As Xi Jinping has stepped back into the public eye this week, the reappearance of China’s heir apparent has been upstaged by large demonstrations across the country as tensions mount over territorial claims to the Diaoyu (or Senkaku) Islands. As...

In China, Panetta Says U.S. Focus on Asia Is No Threat

Thom Shanker and Ian Johnson
New York Times
Defense Secretary Leon E. Panetta declared on Wednesday that the United States was not trying to contain a risingChina, and he stressed that with patience and effort current tensions between the giant rivals on opposite sides of...

Caixin Media

09.14.12

Why War is Not a Possibility

There won’t be a war in East Asia.The United States has five military alliances in the western Pacific. Its allies are South Korea, Japan, Thailand, the Philippines, and Singapore. And American battleships are busy patrolling the seas.Without a go-...

Media

09.06.12

Tangled in the Party Line

Amy Qin
Netizens on China’s popular microblogging service Sina Weibo are in a fit of pique over remarks made by a PLA major general about the importance of Chinese TV commentators holding “unconditionally” to the Party line. Zhang Zhaozhong, a major general...

News Flash: Washington Source of All Beijing’s Problems

Elizabeth C. Economy
Council on Foreign Relations
U.S. Secretary of State Hillary Clinton’s swing through Asia has been marked by a revelation in Beijing: the source of all China’s problems with its neighbors is the United States. A Xinhua editorial paints the United States as a “sneaky trouble...

China's Long History of Defying the Doomsayers

Jeffrey Wasserstrom and Stephen Platt
Atlantic
Thirty-six years after "Great Helmsman" Mao Zedong died of a heart attack, leaving his country briefly rudderless during a time of crisis and uncertainty, the Chinese ship of state is still sailing. But is it still seaworthy? Observers are...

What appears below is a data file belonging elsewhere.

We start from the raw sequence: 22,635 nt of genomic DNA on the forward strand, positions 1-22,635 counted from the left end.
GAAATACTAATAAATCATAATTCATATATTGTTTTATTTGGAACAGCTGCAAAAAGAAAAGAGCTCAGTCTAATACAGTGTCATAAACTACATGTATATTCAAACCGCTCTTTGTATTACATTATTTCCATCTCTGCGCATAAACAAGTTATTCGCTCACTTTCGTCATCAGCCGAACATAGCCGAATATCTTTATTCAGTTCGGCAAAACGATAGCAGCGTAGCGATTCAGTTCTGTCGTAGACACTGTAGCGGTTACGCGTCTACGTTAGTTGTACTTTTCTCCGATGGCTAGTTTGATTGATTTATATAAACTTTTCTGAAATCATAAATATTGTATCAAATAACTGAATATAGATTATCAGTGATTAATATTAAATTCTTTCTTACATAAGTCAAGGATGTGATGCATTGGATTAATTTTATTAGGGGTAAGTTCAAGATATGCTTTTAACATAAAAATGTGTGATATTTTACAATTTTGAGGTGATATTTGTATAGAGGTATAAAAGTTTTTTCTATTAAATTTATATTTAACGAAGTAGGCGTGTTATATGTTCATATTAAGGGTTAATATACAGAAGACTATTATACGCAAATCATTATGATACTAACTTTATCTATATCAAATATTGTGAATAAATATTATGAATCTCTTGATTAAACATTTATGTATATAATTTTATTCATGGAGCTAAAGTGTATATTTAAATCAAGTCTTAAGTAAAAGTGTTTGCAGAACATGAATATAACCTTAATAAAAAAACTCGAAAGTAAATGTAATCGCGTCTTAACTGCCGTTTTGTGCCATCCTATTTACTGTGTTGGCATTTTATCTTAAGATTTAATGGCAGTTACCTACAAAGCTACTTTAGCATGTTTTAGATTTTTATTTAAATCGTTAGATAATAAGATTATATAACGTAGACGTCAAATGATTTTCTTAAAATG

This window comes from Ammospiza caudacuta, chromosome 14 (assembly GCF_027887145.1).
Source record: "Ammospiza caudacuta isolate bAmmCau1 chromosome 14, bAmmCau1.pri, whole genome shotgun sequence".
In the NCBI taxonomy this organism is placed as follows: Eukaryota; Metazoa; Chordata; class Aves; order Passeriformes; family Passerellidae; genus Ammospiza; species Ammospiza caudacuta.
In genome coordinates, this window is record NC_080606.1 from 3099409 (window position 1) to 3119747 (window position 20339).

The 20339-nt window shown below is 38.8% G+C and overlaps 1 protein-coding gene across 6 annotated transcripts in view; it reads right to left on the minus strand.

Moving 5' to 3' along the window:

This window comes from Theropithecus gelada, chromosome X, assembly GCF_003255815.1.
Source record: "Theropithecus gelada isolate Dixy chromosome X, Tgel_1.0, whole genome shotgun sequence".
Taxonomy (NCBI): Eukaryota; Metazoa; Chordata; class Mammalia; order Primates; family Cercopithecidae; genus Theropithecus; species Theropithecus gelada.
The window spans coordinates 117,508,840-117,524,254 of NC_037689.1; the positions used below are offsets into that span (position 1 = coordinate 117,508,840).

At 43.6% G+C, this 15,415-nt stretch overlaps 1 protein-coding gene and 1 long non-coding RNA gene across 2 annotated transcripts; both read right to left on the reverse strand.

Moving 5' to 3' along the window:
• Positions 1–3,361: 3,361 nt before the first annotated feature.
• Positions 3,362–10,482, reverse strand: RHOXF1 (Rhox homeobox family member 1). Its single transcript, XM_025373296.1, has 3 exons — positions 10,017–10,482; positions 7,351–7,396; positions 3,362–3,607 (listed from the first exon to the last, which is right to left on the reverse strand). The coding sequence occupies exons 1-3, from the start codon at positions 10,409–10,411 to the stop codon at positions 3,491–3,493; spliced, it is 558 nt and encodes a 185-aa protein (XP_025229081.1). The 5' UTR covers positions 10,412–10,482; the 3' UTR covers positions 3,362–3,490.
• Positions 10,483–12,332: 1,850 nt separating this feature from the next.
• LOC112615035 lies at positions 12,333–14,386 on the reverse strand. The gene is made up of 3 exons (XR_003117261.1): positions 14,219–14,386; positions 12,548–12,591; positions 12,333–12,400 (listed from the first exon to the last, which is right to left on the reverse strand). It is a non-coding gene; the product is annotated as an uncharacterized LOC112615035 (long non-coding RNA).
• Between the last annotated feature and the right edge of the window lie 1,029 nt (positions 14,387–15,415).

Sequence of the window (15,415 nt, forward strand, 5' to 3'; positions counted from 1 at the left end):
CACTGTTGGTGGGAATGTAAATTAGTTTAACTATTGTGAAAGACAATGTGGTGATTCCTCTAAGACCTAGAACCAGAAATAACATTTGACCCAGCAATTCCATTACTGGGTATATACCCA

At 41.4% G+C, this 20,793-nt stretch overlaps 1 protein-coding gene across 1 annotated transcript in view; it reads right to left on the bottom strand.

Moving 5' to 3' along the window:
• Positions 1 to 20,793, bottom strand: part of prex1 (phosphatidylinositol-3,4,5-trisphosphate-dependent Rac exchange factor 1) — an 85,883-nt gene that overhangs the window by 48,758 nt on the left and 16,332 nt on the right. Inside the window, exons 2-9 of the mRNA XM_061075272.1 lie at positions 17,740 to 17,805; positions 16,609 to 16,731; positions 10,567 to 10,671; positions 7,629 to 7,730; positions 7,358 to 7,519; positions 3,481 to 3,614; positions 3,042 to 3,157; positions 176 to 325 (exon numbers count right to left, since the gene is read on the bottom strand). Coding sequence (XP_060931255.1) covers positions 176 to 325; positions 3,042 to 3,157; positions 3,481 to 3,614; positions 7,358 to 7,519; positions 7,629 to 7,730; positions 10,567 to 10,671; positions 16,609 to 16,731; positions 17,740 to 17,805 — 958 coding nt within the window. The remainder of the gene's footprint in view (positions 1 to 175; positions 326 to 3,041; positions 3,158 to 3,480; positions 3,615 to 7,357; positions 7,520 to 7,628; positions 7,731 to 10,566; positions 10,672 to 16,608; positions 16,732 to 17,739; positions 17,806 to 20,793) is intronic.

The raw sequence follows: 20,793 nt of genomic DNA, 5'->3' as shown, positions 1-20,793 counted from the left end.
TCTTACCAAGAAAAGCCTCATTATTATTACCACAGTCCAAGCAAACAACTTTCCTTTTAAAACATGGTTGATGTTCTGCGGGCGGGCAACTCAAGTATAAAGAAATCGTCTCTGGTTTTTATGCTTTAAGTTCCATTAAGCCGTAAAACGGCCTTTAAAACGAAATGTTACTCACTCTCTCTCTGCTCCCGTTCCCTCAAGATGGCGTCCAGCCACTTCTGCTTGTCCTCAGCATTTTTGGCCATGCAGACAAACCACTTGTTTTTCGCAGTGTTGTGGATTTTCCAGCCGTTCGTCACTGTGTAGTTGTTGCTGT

Thucydides’s Trap Has Been Sprung in the Pacific

Graham Allison
Financial Times
China’s increasingly aggressive posture towards the South China Sea and the Senkaku Islands in the East China Sea is less important in itself than as a sign of things to come. For six decades after the second world war, an American “Pax Pacifica”...

China, Olympic Victim?

Economist
The race is not to the swift, says the Bible, nor the battle to the strong. But, in words attributed to Damon Runyon, an American writer, that is how the smart money bets. Unless, of course, it belongs to a Chinese nationalist, who will wager his...

Simmering Chinese Anger at Japan Is Now on the Boil

Mark McDonald
New York Times
In angry mass protests and subdued smaller gatherings, Chinese citizens have taken to the streets to protest the landing by Japanese activists on some barren islands that are claimed by both countries. Protesters in about a dozen cities on...

Party Bristles at Military’s Push for More Sway in China

Edward Wong and Jonathan Ansfield
New York Times
With China’s once-a-decade leadership transition only months away, the party is pushing back with a highly visible campaign against disloyalty and corruption, even requiring all officers to report financial assets. 

Reports

08.06.12

Chinese Leadership and Elite Responses to the U.S. Pacific Pivot

Michael D. Swaine
He Jianan
China Leadership Monitor
Over the past several years, the most significant overall U.S. foreign policy action of relevance to China has been the announcement and initial follow-through of the so-called Pacific pivot or “Rebalancing” of U.S. attention and resources to the...

Huawei: The Company That Spooked the World

Unattributed
Economist
BANBURY, a little English town best known for a walk-on part in a nursery rhyme and as the eponymous origin of a fruitcake, is an unlikely fulcrum for the balance of power in the world of telecoms. But the “Cyber Security Evaluation Centre” set up...

Interview: Kenneth Lieberthal on Strategic Distrust

YOICHI KATO
Asahi Shimbun
The United States and China have a relatively successful relationship, but their distrust of each other's long-term intentions has reached a potentially dangerous level, says Kenneth Lieberthal, an experienced China expert based in Washington...